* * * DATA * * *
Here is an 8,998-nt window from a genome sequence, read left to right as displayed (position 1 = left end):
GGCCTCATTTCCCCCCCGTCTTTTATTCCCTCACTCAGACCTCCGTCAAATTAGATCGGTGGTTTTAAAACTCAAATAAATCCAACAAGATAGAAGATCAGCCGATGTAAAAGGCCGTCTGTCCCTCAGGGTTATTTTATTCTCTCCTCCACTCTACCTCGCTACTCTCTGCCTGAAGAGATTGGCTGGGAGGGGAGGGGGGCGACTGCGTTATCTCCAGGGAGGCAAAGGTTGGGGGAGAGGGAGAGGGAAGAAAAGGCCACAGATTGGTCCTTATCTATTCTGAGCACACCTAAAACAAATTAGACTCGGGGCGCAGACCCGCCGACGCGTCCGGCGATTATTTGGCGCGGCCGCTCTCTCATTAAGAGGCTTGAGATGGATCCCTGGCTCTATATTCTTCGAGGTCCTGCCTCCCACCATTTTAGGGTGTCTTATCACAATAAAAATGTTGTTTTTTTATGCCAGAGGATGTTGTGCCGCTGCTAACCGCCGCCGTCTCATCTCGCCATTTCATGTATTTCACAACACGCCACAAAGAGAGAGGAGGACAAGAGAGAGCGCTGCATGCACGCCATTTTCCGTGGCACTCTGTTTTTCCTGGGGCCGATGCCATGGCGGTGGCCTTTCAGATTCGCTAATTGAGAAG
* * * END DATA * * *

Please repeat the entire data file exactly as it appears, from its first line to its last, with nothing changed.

Here is an 8,998-nt window from a genome sequence, read left to right as displayed (position 1 = left end):
GGCCTCATTTCCCCCCCGTCTTTTATTCCCTCACTCAGACCTCCGTCAAATTAGATCGGTGGTTTTAAAACTCAAATAAATCCAACAAGATAGAAGATCAGCCGATGTAAAAGGCCGTCTGTCCCTCAGGGTTATTTTATTCTCTCCTCCACTCTACCTCGCTACTCTCTGCCTGAAGAGATTGGCTGGGAGGGGAGGGGGGCGACTGCGTTATCTCCAGGGAGGCAAAGGTTGGGGGAGAGGGAGAGGGAAGAAAAGGCCACAGATTGGTCCTTATCTATTCTGAGCACACCTAAAACAAATTAGACTCGGGGCGCAGACCCGCCGACGCGTCCGGCGATTATTTGGCGCGGCCGCTCTCTCATTAAGAGGCTTGAGATGGATCCCTGGCTCTATATTCTTCGAGGTCCTGCCTCCCACCATTTTAGGGTGTCTTATCACAATAAAAATGTTGTTTTTTTATGCCAGAGGATGTTGTGCCGCTGCTAACCGCCGCCGTCTCATCTCGCCATTTCATGTATTTCACAACACGCCACAAAGAGAGAGGAGGACAAGAGAGAGCGCTGCATGCACGCCATTTTCCGTGGCACTCTGTTTTTCCTGGGGCCGATGCCATGGCGGTGGCCTTTCAGATTCGCTAATTGAGAAG